Use this URL to cite or link to this record in EThOS:
Title: Autonomy in healthcare organisations : a qualitative case study of middle managers in England and Iran
Author: Zahmatkesh, Maryam
ISNI:       0000 0004 8499 6887
Awarding Body: Royal Holloway, University of London
Current Institution: Royal Holloway, University of London
Date of Award: 2017
Availability of Full Text:
Access from EThOS:
Access from Institution:
This thesis explores the extent to which hospital middle managers can exercise autonomy in England and Iran. It aims to explain the impact of public management reforms on middle managers and their response to these reforms. Data were collected from interviews with forty-five middle managers, observational fieldwork and documentary analysis across four teaching university hospitals in England and Iran. The findings show middle managers' autonomy is constrained in the two countries in different ways. In England, middle managers have financial and human resources, but their autonomy is constrained by government policy and targets. In Iran, middle managers are less constrained by government policy and targets, but they do not have financial and human resources to exercise autonomy. This study shows that career path, experience and skills of middle managers are important factors affecting middle managers' views on their autonomy and the identity they adopt. Drawing on the institutional pillars framework of Scott (2000), it is argued that in Iran, middle managers face professionalism as the main logic. Managerialism is not as strong as middle managers are not in control of the managerial resources (e.g., human and financial resources). In England, middle managers face two strong logics of managerialism and professionalism. They work in a clinically driven environment while they have the autonomy to manage as long as they stay within the predetermined financial and human resources framework, follow the standardised policies and procedures and meet the central targets. In both countries, the central government control is a major factor affecting the hospital middle managers' autonomy. According to the notion of institutional work (Lawrence and Suddaby, 2006), it is argued that in England, the majority of middle managers aggregate the competing logics. They do identity reconciliation and use their practical evaluative agency and act as the change agent. In Iran, the autonomy over input, process and outcome is more unbalanced compared to England. Therefore, the majority of middle managers internalise the institutional contradiction and compartmentalise the competing logics (e.g., autonomy/accountability). They develop fragmented identities. They use their practical evaluative agency and similar to middle managers in England, mainly play the change agent role.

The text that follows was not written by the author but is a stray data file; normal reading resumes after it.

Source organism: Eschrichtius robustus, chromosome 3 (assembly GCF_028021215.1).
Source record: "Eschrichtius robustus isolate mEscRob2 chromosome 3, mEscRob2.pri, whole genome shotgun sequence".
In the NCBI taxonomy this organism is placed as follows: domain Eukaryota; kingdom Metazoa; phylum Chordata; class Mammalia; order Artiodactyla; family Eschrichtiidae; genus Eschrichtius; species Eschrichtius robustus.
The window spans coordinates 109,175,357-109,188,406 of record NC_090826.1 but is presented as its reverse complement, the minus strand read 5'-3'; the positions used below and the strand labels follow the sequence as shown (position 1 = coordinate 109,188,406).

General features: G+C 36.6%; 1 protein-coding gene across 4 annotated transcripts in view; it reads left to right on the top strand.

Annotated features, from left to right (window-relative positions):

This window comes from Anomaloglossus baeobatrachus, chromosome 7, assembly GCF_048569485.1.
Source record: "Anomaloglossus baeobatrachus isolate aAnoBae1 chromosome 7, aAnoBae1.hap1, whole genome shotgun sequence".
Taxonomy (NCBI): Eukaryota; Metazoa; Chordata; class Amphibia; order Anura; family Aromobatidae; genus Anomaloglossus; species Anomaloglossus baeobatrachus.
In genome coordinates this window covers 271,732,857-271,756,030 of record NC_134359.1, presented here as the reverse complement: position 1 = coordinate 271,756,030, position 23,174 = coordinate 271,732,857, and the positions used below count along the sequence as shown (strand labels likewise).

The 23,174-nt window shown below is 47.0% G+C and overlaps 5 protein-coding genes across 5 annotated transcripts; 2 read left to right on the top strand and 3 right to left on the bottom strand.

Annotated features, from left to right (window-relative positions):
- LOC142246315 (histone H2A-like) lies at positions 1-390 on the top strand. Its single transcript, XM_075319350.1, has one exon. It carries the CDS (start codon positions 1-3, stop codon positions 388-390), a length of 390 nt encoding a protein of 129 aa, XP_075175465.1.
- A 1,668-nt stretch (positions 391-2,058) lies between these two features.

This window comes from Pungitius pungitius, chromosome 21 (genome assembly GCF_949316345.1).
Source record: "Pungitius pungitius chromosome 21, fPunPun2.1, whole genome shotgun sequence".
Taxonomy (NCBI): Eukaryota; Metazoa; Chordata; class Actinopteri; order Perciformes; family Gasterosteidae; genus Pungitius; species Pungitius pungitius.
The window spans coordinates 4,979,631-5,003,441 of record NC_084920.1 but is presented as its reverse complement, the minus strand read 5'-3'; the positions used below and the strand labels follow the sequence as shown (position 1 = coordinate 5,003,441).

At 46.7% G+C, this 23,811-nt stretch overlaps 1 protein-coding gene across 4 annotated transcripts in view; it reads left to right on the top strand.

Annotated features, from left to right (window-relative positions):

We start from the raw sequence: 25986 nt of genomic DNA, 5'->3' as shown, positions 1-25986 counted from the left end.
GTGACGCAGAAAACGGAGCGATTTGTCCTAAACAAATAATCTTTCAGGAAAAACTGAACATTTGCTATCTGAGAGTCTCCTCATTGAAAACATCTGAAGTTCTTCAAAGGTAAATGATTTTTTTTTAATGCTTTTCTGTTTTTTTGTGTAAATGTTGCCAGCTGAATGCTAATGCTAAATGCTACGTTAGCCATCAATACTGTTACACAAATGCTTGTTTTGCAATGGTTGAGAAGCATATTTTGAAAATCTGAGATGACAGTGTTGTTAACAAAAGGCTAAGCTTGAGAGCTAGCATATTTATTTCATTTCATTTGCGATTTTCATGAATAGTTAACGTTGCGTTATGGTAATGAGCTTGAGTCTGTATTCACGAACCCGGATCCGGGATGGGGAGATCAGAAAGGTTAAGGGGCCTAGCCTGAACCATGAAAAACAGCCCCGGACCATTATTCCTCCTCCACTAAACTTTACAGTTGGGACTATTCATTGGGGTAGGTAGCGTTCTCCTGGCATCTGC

Supervisor: Not available Sponsor: Not available
Qualification Name: Thesis (Ph.D.) Qualification Level: Doctoral
EThOS ID:  DOI: Not available